Sustainable consumption and lifestyle in modern times – My research paper is out!

 

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The Hulk face of accomplishment

 

For the first time, I tried to write a research paper, and the journal accepted it. “Sustainable consumption and lifestyle in modern times” was the subject of my research. Published by AIMS Journal of Research. Such a delight!

This paper looks at the advances in sustainable consumption & lifestyles and the current trends of material consumption in our day to day lives globally. It showcases the ripple effect of consumption and therefore our resources on people, industries, countries, our planet and outer space. The goal is to identify the influences of and on individuals and collective consumption patterns, and the consequences thereof on our finite and non-renewable material resources. Making linkages to the human psychology, mass media, politics and trade, living standards, education, culture, social groups, demography, urbanization and accessibility, health and wellbeing, technology, certifications and labels, and activism, provides insights into consumers’ buying behaviour. Balancing economic growth, environmental concerns, and improved quality of life for all remains to be the challenge. Global movements in the form of green lifestyles, the boycott of Black Friday, and fair trade show shifting patterns in the consumer culture towards a more conscious society. Value-based businesses are developing relationships with the community for a positive impact through value-based management strategies, and consumers are buying products that are aligning with certain values. Industries are integrating circular and sharing economy; and sustainable production and consumption (SCP) practices in their operations. The knowledge of consumption patterns and influencing factors can be input to policy analysis and technological solutions to challenges to our sustenance.

Wouldn’t have been possible hadn’t Dr Sharma introduced me to this Journal.

Download:

Copy of the issue.

Is population control overrated?

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Source

In my very first blog post, ‘Major Challenges to Sustainability‘, puts the population on the top of the list. In such a case, if all of us stopped consuming like we do, will we still run out of resources? Will we have alleviated poverty and famine? Will we have eliminated all other issues just by tackling this one? Is population, the most significant challenge in the world?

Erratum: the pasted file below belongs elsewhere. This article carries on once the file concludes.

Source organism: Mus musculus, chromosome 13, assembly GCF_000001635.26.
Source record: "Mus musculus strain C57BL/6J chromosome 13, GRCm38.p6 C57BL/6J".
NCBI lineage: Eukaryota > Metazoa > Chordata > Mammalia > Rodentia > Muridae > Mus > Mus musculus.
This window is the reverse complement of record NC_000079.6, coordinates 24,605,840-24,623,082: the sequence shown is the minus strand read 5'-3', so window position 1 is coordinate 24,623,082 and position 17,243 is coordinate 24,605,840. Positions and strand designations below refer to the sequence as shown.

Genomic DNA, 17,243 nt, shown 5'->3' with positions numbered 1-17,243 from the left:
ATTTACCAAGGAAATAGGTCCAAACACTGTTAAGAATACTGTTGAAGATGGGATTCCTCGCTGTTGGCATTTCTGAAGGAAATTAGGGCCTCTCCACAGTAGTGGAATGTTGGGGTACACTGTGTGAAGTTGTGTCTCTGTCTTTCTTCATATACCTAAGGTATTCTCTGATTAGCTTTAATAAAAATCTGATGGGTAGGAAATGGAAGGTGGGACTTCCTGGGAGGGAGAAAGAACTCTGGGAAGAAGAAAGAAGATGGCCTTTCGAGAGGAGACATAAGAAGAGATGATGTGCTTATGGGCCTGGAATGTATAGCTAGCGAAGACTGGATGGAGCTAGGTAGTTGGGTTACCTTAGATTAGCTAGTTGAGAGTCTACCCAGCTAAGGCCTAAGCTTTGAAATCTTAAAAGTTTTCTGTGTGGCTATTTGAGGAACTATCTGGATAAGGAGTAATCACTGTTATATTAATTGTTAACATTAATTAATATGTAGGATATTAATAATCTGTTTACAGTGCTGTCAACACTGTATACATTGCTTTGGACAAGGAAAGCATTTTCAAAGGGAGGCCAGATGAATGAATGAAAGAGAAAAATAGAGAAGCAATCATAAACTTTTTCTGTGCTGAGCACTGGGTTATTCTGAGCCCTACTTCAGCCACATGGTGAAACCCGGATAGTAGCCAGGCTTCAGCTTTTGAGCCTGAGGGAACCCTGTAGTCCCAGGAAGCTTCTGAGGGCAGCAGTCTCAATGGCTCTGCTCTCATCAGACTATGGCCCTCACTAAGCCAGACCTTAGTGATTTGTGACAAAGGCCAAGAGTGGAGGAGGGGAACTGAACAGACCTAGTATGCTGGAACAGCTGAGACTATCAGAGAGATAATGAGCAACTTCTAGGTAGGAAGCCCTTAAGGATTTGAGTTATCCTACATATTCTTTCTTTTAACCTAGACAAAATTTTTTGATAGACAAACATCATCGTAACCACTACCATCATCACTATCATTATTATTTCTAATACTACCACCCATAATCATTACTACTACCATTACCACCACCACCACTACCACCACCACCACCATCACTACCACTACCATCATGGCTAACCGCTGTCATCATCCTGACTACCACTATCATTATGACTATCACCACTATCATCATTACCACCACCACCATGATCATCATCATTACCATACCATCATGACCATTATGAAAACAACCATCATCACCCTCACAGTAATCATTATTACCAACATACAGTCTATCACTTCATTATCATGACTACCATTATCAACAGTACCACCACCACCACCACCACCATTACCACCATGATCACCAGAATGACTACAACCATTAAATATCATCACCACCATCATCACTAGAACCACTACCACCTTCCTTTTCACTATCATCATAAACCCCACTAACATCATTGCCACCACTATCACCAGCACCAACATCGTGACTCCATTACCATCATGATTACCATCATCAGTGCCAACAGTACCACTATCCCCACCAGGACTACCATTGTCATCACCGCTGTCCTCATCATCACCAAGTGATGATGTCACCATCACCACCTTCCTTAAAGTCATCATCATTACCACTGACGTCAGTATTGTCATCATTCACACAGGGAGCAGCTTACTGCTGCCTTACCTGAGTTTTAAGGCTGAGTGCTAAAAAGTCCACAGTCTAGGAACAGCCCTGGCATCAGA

I’m pinning two works of thoughts that go against the grain to try to answer these questions. First is from a review of a book called Poverty and Famines: An Essay on Entitlement and Deprivation by Amartya Sen and second is from a book It’s Better Than It Looks: Reasons for Optimism in an Age of Fear by Gregg Easterbrook.

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This is a JSTOR article. You can read 6 articles for free for every 30 day period when you sign up.
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Visit your nearest library to read thought-provoking books.

Are we running out of resources? We have a lot of resources, but we are not managing them well. Are we running out of time? When it comes to climate change, yes we are. Climate change could cause a lack of access to a sufficient quantity of affordable, nutritious food.

Above all, is population control the panacea? I don’t think so. If we could only manage our time and resources well, we could do a lot better. Just think about how much time and resources we waste and how much we could save by working together – through efficient management and knowledge transfer.

What are your thoughts?